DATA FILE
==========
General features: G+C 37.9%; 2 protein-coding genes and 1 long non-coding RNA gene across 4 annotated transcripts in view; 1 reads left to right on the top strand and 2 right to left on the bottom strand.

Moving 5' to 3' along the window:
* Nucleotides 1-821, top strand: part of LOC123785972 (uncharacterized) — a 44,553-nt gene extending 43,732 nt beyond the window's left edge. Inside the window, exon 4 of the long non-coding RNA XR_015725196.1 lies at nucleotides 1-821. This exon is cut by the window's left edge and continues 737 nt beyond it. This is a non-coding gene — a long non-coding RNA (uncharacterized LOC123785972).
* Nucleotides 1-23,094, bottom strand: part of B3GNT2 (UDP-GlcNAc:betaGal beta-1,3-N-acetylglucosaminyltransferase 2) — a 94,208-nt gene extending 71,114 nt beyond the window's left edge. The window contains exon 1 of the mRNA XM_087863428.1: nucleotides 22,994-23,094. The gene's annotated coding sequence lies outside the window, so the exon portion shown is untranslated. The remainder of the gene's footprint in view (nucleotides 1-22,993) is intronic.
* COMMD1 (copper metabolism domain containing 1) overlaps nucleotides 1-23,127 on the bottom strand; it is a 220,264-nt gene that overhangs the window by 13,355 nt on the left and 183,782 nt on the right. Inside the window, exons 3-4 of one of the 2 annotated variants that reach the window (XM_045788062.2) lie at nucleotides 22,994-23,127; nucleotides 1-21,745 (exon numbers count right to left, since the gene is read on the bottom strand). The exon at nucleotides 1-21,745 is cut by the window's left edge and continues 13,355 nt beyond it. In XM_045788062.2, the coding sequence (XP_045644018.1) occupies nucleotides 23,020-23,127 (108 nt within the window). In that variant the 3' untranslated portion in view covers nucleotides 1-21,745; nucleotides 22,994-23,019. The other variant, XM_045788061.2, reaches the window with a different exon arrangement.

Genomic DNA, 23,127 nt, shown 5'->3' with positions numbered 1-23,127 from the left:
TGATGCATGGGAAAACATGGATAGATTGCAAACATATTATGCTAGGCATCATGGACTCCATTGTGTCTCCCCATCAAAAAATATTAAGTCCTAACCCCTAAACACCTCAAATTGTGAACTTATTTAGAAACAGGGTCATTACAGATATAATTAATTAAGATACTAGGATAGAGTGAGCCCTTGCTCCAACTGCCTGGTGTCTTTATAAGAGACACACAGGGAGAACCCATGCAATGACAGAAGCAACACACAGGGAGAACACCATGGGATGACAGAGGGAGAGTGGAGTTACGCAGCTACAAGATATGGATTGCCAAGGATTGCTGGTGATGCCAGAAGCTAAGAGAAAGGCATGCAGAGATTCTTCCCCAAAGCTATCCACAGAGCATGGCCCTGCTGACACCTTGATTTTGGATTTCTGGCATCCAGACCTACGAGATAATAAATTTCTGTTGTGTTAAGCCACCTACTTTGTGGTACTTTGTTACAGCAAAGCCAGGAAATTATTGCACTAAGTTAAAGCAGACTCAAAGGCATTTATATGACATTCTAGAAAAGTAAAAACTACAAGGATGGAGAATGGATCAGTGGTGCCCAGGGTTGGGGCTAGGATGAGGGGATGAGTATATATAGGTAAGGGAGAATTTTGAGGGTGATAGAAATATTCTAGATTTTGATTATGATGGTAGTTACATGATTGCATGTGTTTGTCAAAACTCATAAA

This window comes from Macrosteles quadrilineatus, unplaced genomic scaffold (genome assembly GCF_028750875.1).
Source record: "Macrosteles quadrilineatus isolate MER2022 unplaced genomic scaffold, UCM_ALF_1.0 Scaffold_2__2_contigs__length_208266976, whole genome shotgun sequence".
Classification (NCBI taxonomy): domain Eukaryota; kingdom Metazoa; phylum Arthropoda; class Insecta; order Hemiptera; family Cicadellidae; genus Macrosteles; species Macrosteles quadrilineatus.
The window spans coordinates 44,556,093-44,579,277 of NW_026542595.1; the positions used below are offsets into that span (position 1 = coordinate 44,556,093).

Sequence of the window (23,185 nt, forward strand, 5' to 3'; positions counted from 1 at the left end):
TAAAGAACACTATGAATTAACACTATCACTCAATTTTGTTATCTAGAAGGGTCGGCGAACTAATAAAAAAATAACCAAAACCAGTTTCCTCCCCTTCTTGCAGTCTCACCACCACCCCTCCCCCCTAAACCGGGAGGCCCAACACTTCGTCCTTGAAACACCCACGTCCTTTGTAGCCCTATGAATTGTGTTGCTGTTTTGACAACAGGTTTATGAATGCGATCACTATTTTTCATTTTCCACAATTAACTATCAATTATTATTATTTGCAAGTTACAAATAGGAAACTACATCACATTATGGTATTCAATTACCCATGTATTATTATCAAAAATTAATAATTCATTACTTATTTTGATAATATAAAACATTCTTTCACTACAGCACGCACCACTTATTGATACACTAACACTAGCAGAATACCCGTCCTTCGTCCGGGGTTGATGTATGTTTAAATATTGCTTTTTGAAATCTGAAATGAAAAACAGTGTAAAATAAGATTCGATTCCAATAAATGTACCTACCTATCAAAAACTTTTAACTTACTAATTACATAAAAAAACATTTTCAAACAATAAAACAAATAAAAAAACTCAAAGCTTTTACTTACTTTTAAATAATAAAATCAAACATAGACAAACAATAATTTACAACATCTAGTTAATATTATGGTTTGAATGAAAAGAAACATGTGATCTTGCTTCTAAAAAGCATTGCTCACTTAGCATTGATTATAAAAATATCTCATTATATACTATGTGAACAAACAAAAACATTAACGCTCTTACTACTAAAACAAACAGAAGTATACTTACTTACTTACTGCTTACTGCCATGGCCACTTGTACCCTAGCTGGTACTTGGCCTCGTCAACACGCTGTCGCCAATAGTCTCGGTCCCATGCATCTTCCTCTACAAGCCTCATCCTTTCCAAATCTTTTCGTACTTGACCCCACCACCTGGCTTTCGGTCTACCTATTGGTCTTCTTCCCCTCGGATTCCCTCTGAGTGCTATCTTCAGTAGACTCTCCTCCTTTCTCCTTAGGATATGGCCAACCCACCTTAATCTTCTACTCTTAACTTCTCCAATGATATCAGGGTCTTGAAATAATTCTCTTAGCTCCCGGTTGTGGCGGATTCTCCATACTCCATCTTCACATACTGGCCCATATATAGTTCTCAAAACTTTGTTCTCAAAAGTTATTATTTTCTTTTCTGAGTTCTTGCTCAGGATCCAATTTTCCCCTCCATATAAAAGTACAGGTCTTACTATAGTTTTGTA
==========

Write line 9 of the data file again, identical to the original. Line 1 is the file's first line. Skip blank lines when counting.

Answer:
Source record: "Macrosteles quadrilineatus isolate MER2022 unplaced genomic scaffold, UCM_ALF_1.0 Scaffold_2__2_contigs__length_208266976, whole genome shotgun sequence".